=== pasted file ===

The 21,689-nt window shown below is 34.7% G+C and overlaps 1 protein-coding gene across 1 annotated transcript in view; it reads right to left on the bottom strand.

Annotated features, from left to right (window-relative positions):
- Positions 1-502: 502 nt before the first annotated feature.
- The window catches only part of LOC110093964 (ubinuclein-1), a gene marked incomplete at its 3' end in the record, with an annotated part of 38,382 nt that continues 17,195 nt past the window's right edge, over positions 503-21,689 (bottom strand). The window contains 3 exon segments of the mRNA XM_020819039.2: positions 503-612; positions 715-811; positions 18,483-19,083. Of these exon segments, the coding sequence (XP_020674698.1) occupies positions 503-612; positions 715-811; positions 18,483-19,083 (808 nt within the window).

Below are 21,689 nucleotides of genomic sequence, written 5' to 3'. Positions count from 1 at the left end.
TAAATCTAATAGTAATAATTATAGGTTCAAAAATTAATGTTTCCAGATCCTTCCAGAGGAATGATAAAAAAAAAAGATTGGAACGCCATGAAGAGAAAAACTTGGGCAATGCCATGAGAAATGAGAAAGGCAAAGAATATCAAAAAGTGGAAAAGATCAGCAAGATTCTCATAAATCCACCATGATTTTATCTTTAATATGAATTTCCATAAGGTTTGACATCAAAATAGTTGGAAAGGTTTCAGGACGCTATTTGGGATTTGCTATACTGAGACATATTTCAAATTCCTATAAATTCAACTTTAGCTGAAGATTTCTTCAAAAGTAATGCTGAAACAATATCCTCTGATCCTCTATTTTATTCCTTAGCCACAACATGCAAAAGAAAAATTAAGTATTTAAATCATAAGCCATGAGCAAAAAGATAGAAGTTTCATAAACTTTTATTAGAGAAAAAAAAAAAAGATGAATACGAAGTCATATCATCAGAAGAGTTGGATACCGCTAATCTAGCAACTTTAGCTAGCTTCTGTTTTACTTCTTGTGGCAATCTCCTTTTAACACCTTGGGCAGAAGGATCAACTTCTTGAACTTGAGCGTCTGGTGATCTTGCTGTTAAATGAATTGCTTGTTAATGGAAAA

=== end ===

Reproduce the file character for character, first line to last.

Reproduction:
The 21,689-nt window shown below is 34.7% G+C and overlaps 1 protein-coding gene across 1 annotated transcript in view; it reads right to left on the bottom strand.

Annotated features, from left to right (window-relative positions):
- Positions 1-502: 502 nt before the first annotated feature.
- The window catches only part of LOC110093964 (ubinuclein-1), a gene marked incomplete at its 3' end in the record, with an annotated part of 38,382 nt that continues 17,195 nt past the window's right edge, over positions 503-21,689 (bottom strand). The window contains 3 exon segments of the mRNA XM_020819039.2: positions 503-612; positions 715-811; positions 18,483-19,083. Of these exon segments, the coding sequence (XP_020674698.1) occupies positions 503-612; positions 715-811; positions 18,483-19,083 (808 nt within the window).

Below are 21,689 nucleotides of genomic sequence, written 5' to 3'. Positions count from 1 at the left end.
TAAATCTAATAGTAATAATTATAGGTTCAAAAATTAATGTTTCCAGATCCTTCCAGAGGAATGATAAAAAAAAAAGATTGGAACGCCATGAAGAGAAAAACTTGGGCAATGCCATGAGAAATGAGAAAGGCAAAGAATATCAAAAAGTGGAAAAGATCAGCAAGATTCTCATAAATCCACCATGATTTTATCTTTAATATGAATTTCCATAAGGTTTGACATCAAAATAGTTGGAAAGGTTTCAGGACGCTATTTGGGATTTGCTATACTGAGACATATTTCAAATTCCTATAAATTCAACTTTAGCTGAAGATTTCTTCAAAAGTAATGCTGAAACAATATCCTCTGATCCTCTATTTTATTCCTTAGCCACAACATGCAAAAGAAAAATTAAGTATTTAAATCATAAGCCATGAGCAAAAAGATAGAAGTTTCATAAACTTTTATTAGAGAAAAAAAAAAAAGATGAATACGAAGTCATATCATCAGAAGAGTTGGATACCGCTAATCTAGCAACTTTAGCTAGCTTCTGTTTTACTTCTTGTGGCAATCTCCTTTTAACACCTTGGGCAGAAGGATCAACTTCTTGAACTTGAGCGTCTGGTGATCTTGCTGTTAAATGAATTGCTTGTTAATGGAAAA